[Frontiers in Bioscience 14, 4848-4861, June 1, 2009]

Transforming growth factor-beta signaling and tumor angiogenesis

Evangelia Pardali, Peter ten Dijke

Department of Molecular Cell Biology, Leiden University Medical Center, Leiden, The Netherlands


1. Abstract
2. Introduction
3. TGF-beta signaling pathways
4. TGF-beta and vascular development
5. BMP and vascular development
6. Role of TGF-beta signaling in maintenance of vascular integrity
7. Tumor Angiogenesis
7.1. TGF-beta and tumor angiogenesis
7.2. Role of Smads in tumor angiogenesis
7.3. Role of Endoglin in tumor angiogenesis
7.4. BMP and tumor angiogenesis
8. Future perspectives
9. Acknowledgments
10. References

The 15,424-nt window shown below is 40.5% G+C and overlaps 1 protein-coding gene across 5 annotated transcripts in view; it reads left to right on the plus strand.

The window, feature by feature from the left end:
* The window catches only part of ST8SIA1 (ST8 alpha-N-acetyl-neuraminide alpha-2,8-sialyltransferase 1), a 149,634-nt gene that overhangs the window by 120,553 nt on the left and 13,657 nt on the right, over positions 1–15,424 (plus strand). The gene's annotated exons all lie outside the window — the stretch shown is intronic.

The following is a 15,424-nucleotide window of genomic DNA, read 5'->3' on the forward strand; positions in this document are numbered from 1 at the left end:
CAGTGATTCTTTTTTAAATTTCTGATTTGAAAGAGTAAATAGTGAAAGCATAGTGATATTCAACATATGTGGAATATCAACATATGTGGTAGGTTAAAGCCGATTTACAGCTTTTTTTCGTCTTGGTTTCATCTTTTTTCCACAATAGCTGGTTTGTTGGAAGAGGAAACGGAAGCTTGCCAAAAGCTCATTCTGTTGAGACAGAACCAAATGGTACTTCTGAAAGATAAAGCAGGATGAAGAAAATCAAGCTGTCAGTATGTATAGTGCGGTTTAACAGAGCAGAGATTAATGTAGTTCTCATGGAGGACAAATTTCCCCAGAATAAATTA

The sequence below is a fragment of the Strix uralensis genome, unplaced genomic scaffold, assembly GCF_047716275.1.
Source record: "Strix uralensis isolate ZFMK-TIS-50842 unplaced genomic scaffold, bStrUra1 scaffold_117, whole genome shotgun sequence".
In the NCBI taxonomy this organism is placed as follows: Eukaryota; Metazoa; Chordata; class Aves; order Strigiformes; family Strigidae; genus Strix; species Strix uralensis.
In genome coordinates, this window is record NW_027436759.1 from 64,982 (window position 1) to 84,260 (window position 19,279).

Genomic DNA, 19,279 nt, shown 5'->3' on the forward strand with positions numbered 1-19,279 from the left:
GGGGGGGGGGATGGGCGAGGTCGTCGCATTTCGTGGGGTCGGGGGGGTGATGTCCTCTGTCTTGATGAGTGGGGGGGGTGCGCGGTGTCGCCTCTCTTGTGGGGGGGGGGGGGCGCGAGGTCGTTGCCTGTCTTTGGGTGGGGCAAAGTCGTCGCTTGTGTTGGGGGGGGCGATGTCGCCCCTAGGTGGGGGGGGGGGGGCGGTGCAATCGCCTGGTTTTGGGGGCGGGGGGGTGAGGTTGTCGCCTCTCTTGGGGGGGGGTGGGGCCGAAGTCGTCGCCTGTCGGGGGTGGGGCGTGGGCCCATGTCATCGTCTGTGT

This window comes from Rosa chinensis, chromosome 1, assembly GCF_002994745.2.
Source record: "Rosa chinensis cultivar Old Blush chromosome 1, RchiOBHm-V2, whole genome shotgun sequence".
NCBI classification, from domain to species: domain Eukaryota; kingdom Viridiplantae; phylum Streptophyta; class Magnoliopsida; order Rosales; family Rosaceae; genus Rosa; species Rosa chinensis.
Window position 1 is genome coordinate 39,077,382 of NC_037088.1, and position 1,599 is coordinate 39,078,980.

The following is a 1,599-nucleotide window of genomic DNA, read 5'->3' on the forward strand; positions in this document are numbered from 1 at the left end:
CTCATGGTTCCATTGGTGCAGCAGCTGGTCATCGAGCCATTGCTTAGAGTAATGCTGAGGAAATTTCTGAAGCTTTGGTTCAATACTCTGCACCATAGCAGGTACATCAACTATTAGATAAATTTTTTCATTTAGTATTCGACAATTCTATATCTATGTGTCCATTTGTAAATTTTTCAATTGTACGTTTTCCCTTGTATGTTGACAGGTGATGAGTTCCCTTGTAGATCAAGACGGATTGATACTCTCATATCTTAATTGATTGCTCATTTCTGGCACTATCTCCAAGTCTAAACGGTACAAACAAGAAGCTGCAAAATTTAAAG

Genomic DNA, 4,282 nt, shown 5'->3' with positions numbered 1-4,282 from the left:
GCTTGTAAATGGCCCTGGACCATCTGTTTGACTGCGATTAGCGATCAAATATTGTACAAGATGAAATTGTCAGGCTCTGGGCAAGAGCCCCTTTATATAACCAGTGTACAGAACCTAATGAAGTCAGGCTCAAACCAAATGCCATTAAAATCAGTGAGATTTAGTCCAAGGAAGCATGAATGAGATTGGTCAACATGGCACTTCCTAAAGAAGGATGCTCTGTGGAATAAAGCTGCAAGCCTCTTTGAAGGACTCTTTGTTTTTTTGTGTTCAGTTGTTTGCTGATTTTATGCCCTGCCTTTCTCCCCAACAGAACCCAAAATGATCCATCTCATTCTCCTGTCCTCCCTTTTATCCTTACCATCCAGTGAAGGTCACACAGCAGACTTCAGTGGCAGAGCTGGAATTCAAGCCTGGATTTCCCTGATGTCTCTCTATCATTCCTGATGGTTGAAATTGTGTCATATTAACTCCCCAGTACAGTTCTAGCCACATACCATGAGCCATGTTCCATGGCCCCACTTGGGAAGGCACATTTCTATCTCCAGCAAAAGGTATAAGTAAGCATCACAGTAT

Transforming growth factor-beta (TGF-beta) family members are secreted multifunctional cytokines that play pivotal roles in development and disease. The prototypic member of this family, TGF-beta, plays a dual role in carcinogenesis, acting as a tumor suppressor in early stages and as tumor promoter in late stages of tumor progression. Numerous studies support the notion that pathological angiogenesis is one of the hallmarks of cancer. Tumor angiogenesis is regulated by a network of growth factors, including members of the TGF-beta family. TGF-beta acts in a context-dependent manner and can either stimulate or inhibit tumor angiogenesis. In this review, we discuss our current understanding on how TGF-beta family members affect endothelial and smooth muscle cell function and how perturbed TGF-beta signaling may contribute to tumor angiogenesis and tumor progression.